Have a dressed up day!

Wednesday, June 30, 2010

Ode to Spaghetti Sauce

Once upon a great time, Emeril made a spaghetti sauce called Roasted Garlic - BAM!

The family loved it, raising their plates and licking the last flavorful noodle.

Then one day a famine hit the happy household because, lo - the sauce could not be found.

The beautiful and adoring queen tried everything.  She searched the land near and far, but alas, the sauce was no more.

Until one day, she - always the heroine - discovered the recipe on a strange and addicting site entitiled Google.

She was estastic, stretching her toned and tanned legs as she danced in circles, for she had fulfilled her latest wish of keeping her fairy tale loved ones in gaga land.

The first year the sauce was a success.  All was purchased at the nearest mega market and everything was great in the kingdom.

The next year the queen eyed some lovely tomatoes in a far away land called Tennessee and knew what she must do. 

The end.

Because they all lived happily ever after is what is suppossed to come next.

Yeah, right.

Y'all know I like humor blogs - they are my favorite.

So, before you start to think that maybe I did this intentionally so I could write a long needed humor post- please think again.

This, my cyber friends . . .

Is. Humor. On. A. Vacation.

Lucy's Trademark Wail sound bite

Check back tomorrow - there's a strange twist to this spaghetti tale - you won't want to miss it.

Tuesday, June 29, 2010

I Do Not Belong In the Kitchen

I brought eighty-three pounds of tomatoes home from TN. 

In. A. Birdcage.

This is the back of my car on the trip home.

This is making spaghetti sauce by myself.

I needed one of two things.

My daughter, Shelby, who never would have let this happen.

Or . . .

My friend, Donna, who would have laughed uncontrollable - and never would have let it happen.

I do not belong in the kitchen.

Y'all have a good day, 'k?

I think about how I thought my world had come crashing to an end in 1982 when he boarded a plane to serve and how it only jump started with each letter and phone call and leave.  And then how we drifted and it died.

I think of my one and how he drove all night for her when they drifted and how we would not have drifted and have not and how together now we must remember. 

We must remember young love. 

We must reach back into the recesses of our minds and recall.

How patience must now become our virtue because time takes wings for all those except young and in love and apart.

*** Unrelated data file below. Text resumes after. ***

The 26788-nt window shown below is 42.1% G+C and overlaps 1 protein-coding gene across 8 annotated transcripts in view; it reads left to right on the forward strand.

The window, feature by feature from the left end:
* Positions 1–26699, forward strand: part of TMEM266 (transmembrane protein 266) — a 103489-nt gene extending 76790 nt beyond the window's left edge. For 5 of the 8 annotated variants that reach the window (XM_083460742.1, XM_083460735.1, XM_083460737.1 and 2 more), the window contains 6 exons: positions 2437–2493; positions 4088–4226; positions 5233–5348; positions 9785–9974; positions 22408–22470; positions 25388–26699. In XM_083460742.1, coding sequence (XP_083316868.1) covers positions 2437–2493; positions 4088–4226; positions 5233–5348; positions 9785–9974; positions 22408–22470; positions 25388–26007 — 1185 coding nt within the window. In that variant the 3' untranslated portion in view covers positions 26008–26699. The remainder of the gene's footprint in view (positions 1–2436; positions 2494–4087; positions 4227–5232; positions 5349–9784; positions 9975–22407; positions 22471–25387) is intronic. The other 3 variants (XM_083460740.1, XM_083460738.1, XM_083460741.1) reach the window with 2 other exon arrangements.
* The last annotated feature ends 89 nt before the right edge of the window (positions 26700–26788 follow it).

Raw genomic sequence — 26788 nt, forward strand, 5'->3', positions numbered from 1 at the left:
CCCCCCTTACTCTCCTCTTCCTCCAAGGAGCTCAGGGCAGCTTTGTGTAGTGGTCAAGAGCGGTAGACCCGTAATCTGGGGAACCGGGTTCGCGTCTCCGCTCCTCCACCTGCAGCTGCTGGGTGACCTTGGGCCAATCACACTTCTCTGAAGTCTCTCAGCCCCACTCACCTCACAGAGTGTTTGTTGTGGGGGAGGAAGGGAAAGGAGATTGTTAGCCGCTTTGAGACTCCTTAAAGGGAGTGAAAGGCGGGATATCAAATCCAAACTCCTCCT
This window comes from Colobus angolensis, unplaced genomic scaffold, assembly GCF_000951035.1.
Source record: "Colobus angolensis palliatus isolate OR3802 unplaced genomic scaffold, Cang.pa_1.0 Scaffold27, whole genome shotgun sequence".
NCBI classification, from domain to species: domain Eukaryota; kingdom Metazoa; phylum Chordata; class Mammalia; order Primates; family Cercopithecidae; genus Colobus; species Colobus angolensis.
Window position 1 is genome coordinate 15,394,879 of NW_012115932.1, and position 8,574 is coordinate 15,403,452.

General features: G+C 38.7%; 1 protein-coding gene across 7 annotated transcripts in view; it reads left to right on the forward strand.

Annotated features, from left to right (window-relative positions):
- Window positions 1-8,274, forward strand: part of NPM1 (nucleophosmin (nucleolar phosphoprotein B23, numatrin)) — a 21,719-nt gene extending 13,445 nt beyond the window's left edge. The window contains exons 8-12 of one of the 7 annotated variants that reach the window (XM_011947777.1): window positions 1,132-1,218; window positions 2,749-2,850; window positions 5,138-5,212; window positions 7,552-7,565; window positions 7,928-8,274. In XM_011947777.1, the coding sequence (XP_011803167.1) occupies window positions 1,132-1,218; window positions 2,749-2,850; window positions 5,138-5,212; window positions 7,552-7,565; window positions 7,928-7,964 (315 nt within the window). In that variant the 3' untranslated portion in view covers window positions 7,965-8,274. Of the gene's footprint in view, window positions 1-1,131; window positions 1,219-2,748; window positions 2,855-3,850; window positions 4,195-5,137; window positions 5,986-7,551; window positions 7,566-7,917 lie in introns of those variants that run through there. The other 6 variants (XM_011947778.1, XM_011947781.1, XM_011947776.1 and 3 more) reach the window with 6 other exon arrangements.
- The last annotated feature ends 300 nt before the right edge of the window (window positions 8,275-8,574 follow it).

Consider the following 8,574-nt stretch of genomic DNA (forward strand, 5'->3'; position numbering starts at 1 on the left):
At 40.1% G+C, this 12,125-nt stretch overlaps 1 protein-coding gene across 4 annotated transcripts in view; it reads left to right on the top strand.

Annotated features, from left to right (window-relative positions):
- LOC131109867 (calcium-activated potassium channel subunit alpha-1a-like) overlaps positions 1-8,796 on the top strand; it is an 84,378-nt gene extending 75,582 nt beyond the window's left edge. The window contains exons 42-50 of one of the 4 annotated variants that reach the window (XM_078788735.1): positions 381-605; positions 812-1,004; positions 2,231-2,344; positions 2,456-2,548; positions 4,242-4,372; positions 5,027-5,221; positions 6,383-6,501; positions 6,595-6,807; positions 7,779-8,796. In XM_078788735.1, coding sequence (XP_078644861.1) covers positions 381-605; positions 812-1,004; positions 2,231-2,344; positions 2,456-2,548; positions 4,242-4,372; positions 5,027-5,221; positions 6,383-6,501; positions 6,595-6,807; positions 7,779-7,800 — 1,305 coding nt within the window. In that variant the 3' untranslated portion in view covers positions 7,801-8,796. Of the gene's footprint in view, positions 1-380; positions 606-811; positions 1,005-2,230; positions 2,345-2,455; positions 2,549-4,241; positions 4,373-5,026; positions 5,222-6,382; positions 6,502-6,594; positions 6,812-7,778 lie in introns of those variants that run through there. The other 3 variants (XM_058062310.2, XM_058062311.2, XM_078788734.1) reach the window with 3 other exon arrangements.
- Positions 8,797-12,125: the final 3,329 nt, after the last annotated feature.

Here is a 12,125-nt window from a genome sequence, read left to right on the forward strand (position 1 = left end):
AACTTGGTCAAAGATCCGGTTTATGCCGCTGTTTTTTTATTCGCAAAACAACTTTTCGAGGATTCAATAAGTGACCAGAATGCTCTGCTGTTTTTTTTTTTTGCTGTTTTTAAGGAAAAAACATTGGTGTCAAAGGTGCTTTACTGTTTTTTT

Monday, June 28, 2010

His Silence Only Means He Loves Me

He will read me here today.  Sometime in the heat of the day with the calluses on his hands that belong in wood and on the small of my back he will wipe the sweat from his forehead and go to me here and read me. 

He will know I am sorry for while he sat husking and silking and silent I went on and on and knew to shut up but wouldn't and his silence only meant he loves me.

He will not say things he can't take back he will not receive blame and in return give blame and why does he even put up with me?

And now I have lost the circle of gold that I should not have put there and cry while alone and his silence only means he loves me.

He will find me here today and know I am sorry and find me in silence tonight and his silence only means he loves me.

Saturday, June 26, 2010

Wouldn't that be fun?

I'm home.

This is where I have been.

I stood on this spot and prayed for you, my blogger friend.  Tuesday evening.

Some of you are close and dear friends to me.  Some of you I unfortunately will never have the joy of meeting.

There is a connection to you all.

How I wish I could sit in a room with y'all and put my feet up and share a cup of tea - or fountain coke - and become one with each of you as we share what keeps our hearts beating.

Wouldn't that be fun?

I prayed for each of you, whoever and wherever you are. 

 I hope you felt it. 

I know it was heard.

Monday, June 21, 2010

One Thousand Gifts . . .

I left him yesterday after touching his unshaven face, cupping it in my hands and kissing the lips that belong to me as much as my own do.

I drove my children away on Father's Day with cards of love on the kitchen counter.

A six day trip without my heart . . .

because I leave it behind whenever I go without him.

My list continues . . .

his unshaven face

his wink

his prayers with Max at night

his ticklefest with Izzy

diet teas in the fridge

peanut butter and crackers

the ring he has never taken off

skin on skin

cell phones


I'm eight hours away with fifteen minutes on the computer.

Maybe that's a good thing - the computer time - because with more time my 1000 gifts could all be about the man I love.